Health matters when talking about healthcare

by

Published: August 10,2009

We should all be careful as the debate about healthcare rages on in Washington and across the United States in the next few weeks.

House Speaker Nancy Pelosi sent her chamber home for the summer recess with a list of talking points to respond to constituents’ questions about pending healthcare legislation.

However, traditionally sleepy town hall meetings have become rowdy shout-fests across the nation with opponents hanging members in effigy and mocking them with Nazi and devil imagery in an effort to derail discussions of healthcare.

Part of the problem at the town hall meetings have come from conservative think tanks like FreedomWorks, which offers tips on how to disrupt a meeting (“Watch for an opportunity to yell out and challenge the Rep’s statements early,” says one) and helped in some cases by anti-tax “Tea Party” sympathizers.

That is a shame.

These town hall meetings, whether led by Democrats or Republicans, were designed as an opportunity for local citizenry to come out and have frank discussions with their representatives about real issues of the day.

They were not intended for screaming yahoos to interrupt the process of giving the honest voting public information to make decisions.

Yes, it is a free country.

And yes, last time I checked, freedom of speech was still in effect.

Still and yet, these are serious times, and no one should be forcing their opinion on anyone else, regardless of whether you are a member of a right-wing political organization or a member of Congress.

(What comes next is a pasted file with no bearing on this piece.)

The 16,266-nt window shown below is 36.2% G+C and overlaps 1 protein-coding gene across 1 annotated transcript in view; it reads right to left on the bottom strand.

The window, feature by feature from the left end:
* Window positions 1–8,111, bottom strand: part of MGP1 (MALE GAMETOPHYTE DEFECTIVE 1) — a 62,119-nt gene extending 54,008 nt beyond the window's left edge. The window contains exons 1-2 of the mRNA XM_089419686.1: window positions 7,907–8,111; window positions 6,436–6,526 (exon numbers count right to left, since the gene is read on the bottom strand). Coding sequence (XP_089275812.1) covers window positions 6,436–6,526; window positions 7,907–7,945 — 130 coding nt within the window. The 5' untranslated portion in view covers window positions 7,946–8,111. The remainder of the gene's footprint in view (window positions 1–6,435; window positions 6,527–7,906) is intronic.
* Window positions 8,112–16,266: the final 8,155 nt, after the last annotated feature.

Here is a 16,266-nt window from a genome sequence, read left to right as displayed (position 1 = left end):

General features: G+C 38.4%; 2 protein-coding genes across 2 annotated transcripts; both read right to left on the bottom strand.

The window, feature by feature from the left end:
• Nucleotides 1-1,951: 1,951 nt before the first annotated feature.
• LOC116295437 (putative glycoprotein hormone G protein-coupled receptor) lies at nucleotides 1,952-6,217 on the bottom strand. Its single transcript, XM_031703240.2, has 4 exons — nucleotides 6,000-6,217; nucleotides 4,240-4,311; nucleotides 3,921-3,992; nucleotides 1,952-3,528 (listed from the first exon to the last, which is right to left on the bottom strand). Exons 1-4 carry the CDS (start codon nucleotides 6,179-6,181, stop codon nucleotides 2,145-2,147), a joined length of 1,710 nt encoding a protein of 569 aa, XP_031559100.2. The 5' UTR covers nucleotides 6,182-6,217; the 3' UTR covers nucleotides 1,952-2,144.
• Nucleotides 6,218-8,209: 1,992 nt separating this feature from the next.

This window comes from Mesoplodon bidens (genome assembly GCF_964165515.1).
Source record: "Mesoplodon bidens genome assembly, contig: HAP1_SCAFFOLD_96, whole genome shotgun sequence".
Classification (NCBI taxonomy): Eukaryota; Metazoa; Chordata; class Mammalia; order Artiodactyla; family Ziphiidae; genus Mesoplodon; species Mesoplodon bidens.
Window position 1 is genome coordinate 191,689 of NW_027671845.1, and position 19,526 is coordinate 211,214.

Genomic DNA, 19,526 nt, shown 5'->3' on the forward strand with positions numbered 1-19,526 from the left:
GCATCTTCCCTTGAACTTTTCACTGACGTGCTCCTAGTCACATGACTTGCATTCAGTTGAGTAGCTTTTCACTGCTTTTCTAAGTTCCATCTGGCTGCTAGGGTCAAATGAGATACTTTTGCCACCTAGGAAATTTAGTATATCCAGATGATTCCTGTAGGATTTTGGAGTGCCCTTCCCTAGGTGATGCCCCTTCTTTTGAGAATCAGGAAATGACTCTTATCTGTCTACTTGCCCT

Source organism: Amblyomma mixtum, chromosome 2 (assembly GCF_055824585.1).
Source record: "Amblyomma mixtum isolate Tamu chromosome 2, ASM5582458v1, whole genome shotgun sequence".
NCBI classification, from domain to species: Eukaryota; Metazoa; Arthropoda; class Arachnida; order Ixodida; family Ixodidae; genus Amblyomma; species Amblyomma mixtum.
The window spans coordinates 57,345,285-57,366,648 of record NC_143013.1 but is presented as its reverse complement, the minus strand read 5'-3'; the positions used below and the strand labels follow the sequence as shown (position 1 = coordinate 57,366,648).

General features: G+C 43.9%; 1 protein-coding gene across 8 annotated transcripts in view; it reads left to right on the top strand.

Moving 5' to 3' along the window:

Real people are wanting real answers about a real subject: healthcare.

There is not one person in American who should not be concerned about the potential changes to the healthcare system in this country.

It, unlike many political footballs, has a direct effect on every single person reading this column and in this country.

I suspect most of the people, for or against the current proposals, would like to have an honest exchange with policy makers from their hometown.

The process, one would hope, should educate everyone involved.

Shouting matches educate no one and only fuel the fire of extremists looking to make a name for themselves.

Let’s be thoughtful.

And while we are at it, let’s think about what’s right for the country, as a whole — every man, woman and child in all 50 states.

I’m not naive. I know it’s all about politics.

But is that really what it should be about.

How about focusing on healthcare?

How about focusing on the financial impact?

How about having a calm, intelligent conversation about the issues.

That would be a welcome scene.

 

Contact MBJ managing editor Ross Reily at ross.reily@msbusiness.com or (601) 364-1018.

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